Weekly Update
January 22, 2021
Biden signs executive order to support reopening schools and early childhood centers
In light of this week's presidential inauguration, we are taking a quick look at executive actions and appointments related to federal education. 

President Joe Biden signed an executive order yesterday to provide guidance on how to safely reopen schools and early childhood education providers for in-person learning. His goal is to have a majority of K-8 schools open in his first 100 days

In December, then President-elect Biden announced he had selected Connecticut education Commissioner Miguel Cardona to serve as the next U.S. secretary of education, praising Cardona's ability to balance virtual and in-person learning. Politico published a more detailed report on Biden's decision. 

This week, President Biden nominated San Diego Unified Superintendent Cindy Marten to serve as deputy secretary of education. Marten has decades of experience working in diverse schools where a high percentage of students qualify for free- and reduced lunch. 

Also this week, the president appointed Jessica Rosenworcel as acting chair of the Federal Communications Commission. Rosenworcel supports net neutrality and extending broadband to every child in the country to close the homework gap.  
Senate Education Chair Cindy O'Laughlin, R-Shelbina. PHOTO CREDIT: Missouri Times
Missouri News
Legislative Update
Due to a rise in COVID-19 cases and security concerns over potential protests at the capitol, the House did not meet or have committee hearings this week. Despite the House's absence, the Senate did meet for Session and held hearings on numerous priority bills. On Tuesday, the Senate Judiciary Committee heard two bills addressing liability protections against civil lawsuits relating to COVID. 

The Senate Education Committee heard a bill dealing with the expansion of charter schools and a second bill to establish a state tax credit scholarship account program, more details below.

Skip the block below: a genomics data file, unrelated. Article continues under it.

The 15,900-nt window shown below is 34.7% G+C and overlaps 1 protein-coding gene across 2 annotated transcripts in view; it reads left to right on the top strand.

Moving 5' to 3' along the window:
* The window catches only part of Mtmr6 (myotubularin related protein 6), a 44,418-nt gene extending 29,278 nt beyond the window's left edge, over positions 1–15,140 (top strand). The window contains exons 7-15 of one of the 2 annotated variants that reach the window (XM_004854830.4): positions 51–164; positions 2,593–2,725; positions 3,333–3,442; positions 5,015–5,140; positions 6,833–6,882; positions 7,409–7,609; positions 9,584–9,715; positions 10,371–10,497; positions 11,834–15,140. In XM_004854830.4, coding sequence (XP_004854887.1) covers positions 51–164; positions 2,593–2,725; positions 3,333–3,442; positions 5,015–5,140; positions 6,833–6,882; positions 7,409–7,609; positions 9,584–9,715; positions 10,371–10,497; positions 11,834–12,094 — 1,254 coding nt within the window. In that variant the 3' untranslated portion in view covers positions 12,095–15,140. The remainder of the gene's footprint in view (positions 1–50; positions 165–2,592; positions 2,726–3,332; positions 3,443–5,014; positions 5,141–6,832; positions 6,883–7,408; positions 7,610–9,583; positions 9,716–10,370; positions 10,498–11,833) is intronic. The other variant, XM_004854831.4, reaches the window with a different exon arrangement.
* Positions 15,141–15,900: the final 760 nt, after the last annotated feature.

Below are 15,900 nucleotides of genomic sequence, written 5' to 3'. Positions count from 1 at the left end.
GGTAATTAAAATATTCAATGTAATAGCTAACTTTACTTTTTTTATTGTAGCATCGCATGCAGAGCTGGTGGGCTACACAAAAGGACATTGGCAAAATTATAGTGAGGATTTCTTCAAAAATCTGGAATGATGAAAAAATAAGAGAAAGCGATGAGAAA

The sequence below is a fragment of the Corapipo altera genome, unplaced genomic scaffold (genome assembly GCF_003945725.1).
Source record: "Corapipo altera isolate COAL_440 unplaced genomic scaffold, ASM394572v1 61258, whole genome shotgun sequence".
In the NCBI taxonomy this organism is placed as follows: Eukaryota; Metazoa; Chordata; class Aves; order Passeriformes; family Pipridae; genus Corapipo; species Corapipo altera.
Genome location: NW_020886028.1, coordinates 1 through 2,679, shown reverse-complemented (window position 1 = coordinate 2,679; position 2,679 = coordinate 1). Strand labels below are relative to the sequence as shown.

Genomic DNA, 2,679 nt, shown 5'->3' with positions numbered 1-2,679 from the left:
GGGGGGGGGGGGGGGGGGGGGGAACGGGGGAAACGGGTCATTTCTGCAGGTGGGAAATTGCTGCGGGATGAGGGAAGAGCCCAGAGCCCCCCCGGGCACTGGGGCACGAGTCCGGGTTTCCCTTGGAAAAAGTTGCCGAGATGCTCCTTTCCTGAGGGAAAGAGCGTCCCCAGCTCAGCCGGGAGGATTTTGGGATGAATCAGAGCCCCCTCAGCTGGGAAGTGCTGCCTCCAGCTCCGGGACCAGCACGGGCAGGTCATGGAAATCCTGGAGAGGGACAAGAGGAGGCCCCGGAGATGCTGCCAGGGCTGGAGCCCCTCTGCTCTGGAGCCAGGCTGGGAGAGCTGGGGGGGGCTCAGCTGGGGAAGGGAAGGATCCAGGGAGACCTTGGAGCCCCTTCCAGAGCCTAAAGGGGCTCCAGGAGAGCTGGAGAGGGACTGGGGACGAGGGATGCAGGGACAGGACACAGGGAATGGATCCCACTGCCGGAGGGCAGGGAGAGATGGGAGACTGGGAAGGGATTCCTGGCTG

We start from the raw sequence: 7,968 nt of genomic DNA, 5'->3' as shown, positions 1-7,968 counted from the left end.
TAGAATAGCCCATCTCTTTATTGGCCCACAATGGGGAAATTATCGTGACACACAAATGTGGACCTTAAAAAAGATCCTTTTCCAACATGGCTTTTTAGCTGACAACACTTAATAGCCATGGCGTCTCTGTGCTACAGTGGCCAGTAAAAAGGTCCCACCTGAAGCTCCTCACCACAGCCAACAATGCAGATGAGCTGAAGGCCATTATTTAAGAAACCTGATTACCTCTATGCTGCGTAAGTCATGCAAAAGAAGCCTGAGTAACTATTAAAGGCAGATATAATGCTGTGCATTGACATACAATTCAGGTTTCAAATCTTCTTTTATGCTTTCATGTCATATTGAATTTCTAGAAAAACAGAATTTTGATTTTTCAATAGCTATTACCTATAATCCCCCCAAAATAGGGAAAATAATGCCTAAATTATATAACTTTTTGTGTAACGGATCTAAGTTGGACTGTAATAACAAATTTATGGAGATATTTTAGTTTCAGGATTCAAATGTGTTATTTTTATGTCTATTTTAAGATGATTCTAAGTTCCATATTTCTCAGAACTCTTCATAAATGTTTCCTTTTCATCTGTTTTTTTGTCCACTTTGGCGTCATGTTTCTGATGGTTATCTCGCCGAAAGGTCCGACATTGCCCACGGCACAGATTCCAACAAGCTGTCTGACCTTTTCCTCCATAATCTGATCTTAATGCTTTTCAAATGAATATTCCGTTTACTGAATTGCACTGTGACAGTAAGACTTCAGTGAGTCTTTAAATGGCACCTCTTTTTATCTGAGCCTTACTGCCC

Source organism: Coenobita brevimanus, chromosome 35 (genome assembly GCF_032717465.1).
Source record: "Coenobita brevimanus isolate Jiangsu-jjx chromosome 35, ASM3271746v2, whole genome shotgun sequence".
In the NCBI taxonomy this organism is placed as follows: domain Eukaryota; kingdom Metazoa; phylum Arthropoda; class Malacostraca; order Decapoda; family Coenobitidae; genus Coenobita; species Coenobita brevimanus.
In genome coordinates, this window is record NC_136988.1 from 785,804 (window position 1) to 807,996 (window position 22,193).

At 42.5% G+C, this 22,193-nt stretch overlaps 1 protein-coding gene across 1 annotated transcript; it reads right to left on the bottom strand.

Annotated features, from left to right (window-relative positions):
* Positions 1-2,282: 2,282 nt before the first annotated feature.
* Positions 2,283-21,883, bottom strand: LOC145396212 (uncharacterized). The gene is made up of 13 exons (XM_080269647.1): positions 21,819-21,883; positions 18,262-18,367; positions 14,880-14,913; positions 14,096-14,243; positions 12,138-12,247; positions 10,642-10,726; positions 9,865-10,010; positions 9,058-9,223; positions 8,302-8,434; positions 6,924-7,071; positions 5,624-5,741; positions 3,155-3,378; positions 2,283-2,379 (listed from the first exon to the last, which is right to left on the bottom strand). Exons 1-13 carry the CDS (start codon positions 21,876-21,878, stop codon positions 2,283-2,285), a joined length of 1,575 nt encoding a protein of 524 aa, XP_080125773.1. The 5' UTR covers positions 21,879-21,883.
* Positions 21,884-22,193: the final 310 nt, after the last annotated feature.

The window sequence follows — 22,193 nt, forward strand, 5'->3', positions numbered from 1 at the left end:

On Wednesday, the Senate Health and Pensions Committee heard over half a dozen bills that would limit local health officials' ability to issue emergency health orders. A lot of that discussion centered on St. Louis County Executive Sam Page and his executive ordered COVID restrictions' economic impact. Finally, on Thursday, the Senate Government Accountability Committee held a hearing on a bill that would crackdown on illegal gaming devices. The state gaming commission does not regulate these slot machine-like devices, often found in gas stations, convenience stores, and liquor stores. Senate Pro Tem Dave Schatz has made it a priority to eliminate or regulate these "grey market" games.

Both the House and Senate are scheduled to be in session next week. However, the situation remains fluid as a Republican senator tested recently tested positive for COVID-19. 
 
Education Update
The Senate Education Committee convened Tuesday afternoon to discuss SB 23, sponsored by Senator Andrew Koenig (R-Manchester), and SB 25, sponsored by Senator Bill Eigel (R-St. Charles). The legislation creates the "Missouri Empowerment Scholarship Accounts Program" and specifies that any taxpayer may claim a tax credit, not to exceed 50% of the taxpayer's state tax liability, for any qualifying contribution to an educational assistance organization for all tax years beginning on or after July 1, 2022. The cumulative amount of tax credits issued in any one calendar year shall not exceed $50 million.

Additionally, SB 25 includes provisions regarding the expansion of charter schools. If passed, charter school operations would be allowed to operate, upon approval, in any school district located within a charter county and any municipality with a population greater than 30,000. The Missouri School Boards Association says this will impact 61 districts. 



The Missouri State Treasurer Scott Fitzpatrick provided supporting testimony regarding empowerment accounts, and numerous parents were on hand to support charter school expansion. 

The Missouri School Board AssociationMissouri School Administrators AssociationMissouri State Teachers Association, and American Federation of Teachers went on record to oppose the bill, stating that money earmarked in the bill should go for existing statutory and budgetary obligations. Additionally, the current language does not provide any tax payer accountability in the charter provisions. They that they are not opposed to charter schools but believe the current system does not work efficiently. 

The committee rolled SB 23 and SB 23 into a  substitute for SB 55
  • Provisions relating to recall of school board elections.
  • Provisions relating to term limits for state school board members.